The Articles of Confederation states: Each state retains its sovereignty, freedom, and independence, and every power, jurisdiction, and right, which is not by this Confederation expressly delegated."

The 'retention' of sovereignity and the 'delegation' of some portion of it implies that at some point in time the drafters of the Articles believed the states possessed 'full' sovereignity.

The pertinent language in the Declaration:
"solemnly Publish and Declare, That these United Colonies are, and of Right ought to be, Free and Independent States; that they are absolved from all Allegiance to the British Crown, and that all political Connection between them and the State of Great-Britain, is and ought to be totally dissolved; and that as Free and Independent States, they have full Power to levy War, conclude Peace, contract Alliances, establish Commerce, and to do all other Acts and Things which Independent States may of right do."

Its a singular act with quite a bit of plural language.

The ratification of the Constitution is the next act in the saga and its clear, at least to me, that the intent is to form a nation. From this juncture, the US begins to act like a unified country. The first 'great' national act is assumption of state debts by the Federal government.

The Jeffersonians, sitting in opposition to the Federalists finally get their shot in power and once in power, their anti-Federalist objections begin to evaporate, Jefferson buys Louisiana, and when the country goes to war in the War of 1812, the weak compact theory shows serious weakness. By this time, Madison, the former Federalist (now a Democrat/Republican) starts to sway back the other way and you get support for internal improvements and the second national bank.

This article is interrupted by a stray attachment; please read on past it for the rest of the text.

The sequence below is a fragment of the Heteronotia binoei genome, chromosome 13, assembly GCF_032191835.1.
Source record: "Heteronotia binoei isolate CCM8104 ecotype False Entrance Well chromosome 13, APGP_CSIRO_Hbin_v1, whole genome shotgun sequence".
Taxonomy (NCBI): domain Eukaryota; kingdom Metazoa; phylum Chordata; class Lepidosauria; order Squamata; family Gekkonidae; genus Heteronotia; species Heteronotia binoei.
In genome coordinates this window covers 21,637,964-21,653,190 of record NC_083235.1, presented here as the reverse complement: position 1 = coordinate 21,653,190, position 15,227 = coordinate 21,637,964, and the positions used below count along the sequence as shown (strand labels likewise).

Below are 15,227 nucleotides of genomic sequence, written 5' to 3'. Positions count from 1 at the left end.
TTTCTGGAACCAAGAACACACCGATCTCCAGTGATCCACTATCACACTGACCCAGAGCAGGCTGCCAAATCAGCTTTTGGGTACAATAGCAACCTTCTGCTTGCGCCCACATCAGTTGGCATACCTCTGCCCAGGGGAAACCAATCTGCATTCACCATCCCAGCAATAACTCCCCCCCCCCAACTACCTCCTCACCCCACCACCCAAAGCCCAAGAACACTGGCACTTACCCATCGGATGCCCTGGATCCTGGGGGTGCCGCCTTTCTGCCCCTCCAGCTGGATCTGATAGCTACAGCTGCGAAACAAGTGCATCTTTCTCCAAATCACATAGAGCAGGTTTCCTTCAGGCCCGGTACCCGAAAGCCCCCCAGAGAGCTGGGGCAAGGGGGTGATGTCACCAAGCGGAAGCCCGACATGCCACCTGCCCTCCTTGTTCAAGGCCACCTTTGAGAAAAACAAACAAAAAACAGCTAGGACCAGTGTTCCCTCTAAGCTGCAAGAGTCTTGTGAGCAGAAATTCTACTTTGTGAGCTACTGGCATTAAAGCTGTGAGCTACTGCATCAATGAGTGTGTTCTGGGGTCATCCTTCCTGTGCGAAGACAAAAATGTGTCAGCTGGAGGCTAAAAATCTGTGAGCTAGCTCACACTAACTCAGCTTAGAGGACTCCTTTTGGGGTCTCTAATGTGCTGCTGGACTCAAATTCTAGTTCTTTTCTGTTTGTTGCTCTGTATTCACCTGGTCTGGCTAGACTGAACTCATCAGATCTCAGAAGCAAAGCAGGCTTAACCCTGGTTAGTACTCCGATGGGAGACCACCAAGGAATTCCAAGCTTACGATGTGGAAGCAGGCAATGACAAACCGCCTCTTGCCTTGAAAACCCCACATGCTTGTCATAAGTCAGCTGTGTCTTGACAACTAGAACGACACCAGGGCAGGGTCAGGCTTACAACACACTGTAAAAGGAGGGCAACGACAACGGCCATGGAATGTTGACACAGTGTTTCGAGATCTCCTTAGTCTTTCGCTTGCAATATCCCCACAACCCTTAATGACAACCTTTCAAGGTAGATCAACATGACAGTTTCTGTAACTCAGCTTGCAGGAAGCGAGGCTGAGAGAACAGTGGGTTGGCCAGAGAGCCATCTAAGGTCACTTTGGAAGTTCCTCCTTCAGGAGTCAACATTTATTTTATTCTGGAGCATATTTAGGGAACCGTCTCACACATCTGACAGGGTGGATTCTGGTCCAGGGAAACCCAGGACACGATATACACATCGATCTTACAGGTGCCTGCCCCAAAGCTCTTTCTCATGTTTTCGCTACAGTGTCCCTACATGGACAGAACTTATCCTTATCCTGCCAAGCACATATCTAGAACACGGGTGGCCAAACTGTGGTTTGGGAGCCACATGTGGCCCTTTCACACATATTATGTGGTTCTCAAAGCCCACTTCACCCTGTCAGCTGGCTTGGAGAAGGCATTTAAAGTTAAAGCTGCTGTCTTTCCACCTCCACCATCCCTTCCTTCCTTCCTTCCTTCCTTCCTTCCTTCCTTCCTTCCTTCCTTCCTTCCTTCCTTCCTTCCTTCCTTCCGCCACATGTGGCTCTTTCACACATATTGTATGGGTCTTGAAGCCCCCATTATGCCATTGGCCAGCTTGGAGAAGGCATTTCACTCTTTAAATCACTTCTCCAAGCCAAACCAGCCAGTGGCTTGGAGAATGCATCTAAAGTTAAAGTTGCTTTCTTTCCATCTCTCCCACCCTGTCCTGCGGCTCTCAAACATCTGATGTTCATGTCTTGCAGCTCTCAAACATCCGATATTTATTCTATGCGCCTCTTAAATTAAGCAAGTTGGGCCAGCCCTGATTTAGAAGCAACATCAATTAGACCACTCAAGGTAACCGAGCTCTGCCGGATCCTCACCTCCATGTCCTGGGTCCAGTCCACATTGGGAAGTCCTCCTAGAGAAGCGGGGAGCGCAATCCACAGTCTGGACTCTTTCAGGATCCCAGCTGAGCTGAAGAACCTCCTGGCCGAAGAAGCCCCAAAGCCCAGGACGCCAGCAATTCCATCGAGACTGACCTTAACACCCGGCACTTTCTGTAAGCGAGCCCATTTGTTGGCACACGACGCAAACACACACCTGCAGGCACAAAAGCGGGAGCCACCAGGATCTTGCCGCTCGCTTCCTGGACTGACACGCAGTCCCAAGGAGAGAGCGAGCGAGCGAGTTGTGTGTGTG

The states themselves also start acting like states of the Union. Virginia relinquishes/cedes claims to large swaths of land to the central government (an independent republic would be unlikely to voluntarily do such a thing).
 
Fewer ads. Lots of American Civil War content!
JOIN NOW: REGISTER HERE!

unionblue

Brev. Brig. Gen'l
Member of the Year
Joined
Feb 20, 2005
Messages
30,354
Location
Ocala, FL (as of December, 2015).
cw1865,

From some of the articles I have researched on the subject, it appears plain to me that state sovereignty was always in flux or change.

The states never seemed to have full nationhood status at any time in their history, but the closest they came was under the Articles of Confederation.

But after that, I do not understand how anyone could concieve that the states had retained complete sovereignty when it came to the Constitution and secession in 1860.

To me, it seems there had to be an almost willful suspension of belief and of historical fact to claim the Constitution was based on state sovereignty vs. the people.

Unionblue
 

trice

Lt. Colonel
Joined
May 2, 2006
Messages
11,951
The states never seemed to have full nationhood status at any time in their history, but the closest they came was under the Articles of Confederation.
Yet even there it is obvious that the states (or rebellious colonies) had given up many of the aspects of sovereignity:
=====
VI.

No State, without the consent of the United States in Congress assembled, shall send any embassy to, or receive any embassy from, or enter into any conference, agreement, alliance or treaty with any King, Prince or State; nor shall any person holding any office of profit or trust under the United States, or any of them, accept any present, emolument, office or title of any kind whatever from any King, Prince or foreign State; nor shall the United States in Congress assembled, or any of them, grant any title of nobility.